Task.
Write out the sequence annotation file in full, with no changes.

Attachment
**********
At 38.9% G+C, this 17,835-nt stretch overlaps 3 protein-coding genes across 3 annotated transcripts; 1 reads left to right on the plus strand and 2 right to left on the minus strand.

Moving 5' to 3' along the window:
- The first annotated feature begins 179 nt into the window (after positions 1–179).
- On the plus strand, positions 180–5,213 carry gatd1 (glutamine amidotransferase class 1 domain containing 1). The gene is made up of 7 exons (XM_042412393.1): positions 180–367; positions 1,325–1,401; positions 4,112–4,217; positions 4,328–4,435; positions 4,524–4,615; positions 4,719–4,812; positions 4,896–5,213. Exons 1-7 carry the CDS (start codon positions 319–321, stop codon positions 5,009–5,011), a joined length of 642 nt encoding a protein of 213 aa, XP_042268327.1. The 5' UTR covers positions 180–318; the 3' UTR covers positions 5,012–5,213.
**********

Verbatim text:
At 38.9% G+C, this 17,835-nt stretch overlaps 3 protein-coding genes across 3 annotated transcripts; 1 reads left to right on the plus strand and 2 right to left on the minus strand.

Moving 5' to 3' along the window:
- The first annotated feature begins 179 nt into the window (after positions 1–179).
- On the plus strand, positions 180–5,213 carry gatd1 (glutamine amidotransferase class 1 domain containing 1). The gene is made up of 7 exons (XM_042412393.1): positions 180–367; positions 1,325–1,401; positions 4,112–4,217; positions 4,328–4,435; positions 4,524–4,615; positions 4,719–4,812; positions 4,896–5,213. Exons 1-7 carry the CDS (start codon positions 319–321, stop codon positions 5,009–5,011), a joined length of 642 nt encoding a protein of 213 aa, XP_042268327.1. The 5' UTR covers positions 180–318; the 3' UTR covers positions 5,012–5,213.